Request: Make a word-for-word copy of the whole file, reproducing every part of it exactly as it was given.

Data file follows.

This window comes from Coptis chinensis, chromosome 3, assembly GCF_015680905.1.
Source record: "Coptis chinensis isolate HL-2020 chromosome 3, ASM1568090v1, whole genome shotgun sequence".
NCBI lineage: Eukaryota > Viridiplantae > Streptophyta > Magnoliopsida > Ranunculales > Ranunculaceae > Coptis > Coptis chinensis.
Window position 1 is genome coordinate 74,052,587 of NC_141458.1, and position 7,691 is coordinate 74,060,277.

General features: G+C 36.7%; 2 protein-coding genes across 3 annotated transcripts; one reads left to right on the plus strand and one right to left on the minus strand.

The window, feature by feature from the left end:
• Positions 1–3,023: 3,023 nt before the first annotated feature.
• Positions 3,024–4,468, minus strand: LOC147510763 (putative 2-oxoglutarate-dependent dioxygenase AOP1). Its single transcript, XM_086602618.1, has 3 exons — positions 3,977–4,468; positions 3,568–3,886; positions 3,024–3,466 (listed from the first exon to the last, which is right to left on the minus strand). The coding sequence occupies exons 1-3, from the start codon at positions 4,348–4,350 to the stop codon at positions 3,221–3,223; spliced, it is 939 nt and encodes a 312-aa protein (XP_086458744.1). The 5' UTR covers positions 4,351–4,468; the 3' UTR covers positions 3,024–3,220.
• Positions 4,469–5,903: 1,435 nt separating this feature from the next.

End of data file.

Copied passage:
This window comes from Coptis chinensis, chromosome 3, assembly GCF_015680905.1.
Source record: "Coptis chinensis isolate HL-2020 chromosome 3, ASM1568090v1, whole genome shotgun sequence".
NCBI lineage: Eukaryota > Viridiplantae > Streptophyta > Magnoliopsida > Ranunculales > Ranunculaceae > Coptis > Coptis chinensis.
Window position 1 is genome coordinate 74,052,587 of NC_141458.1, and position 7,691 is coordinate 74,060,277.

General features: G+C 36.7%; 2 protein-coding genes across 3 annotated transcripts; one reads left to right on the plus strand and one right to left on the minus strand.

The window, feature by feature from the left end:
• Positions 1–3,023: 3,023 nt before the first annotated feature.
• Positions 3,024–4,468, minus strand: LOC147510763 (putative 2-oxoglutarate-dependent dioxygenase AOP1). Its single transcript, XM_086602618.1, has 3 exons — positions 3,977–4,468; positions 3,568–3,886; positions 3,024–3,466 (listed from the first exon to the last, which is right to left on the minus strand). The coding sequence occupies exons 1-3, from the start codon at positions 4,348–4,350 to the stop codon at positions 3,221–3,223; spliced, it is 939 nt and encodes a 312-aa protein (XP_086458744.1). The 5' UTR covers positions 4,351–4,468; the 3' UTR covers positions 3,024–3,220.
• Positions 4,469–5,903: 1,435 nt separating this feature from the next.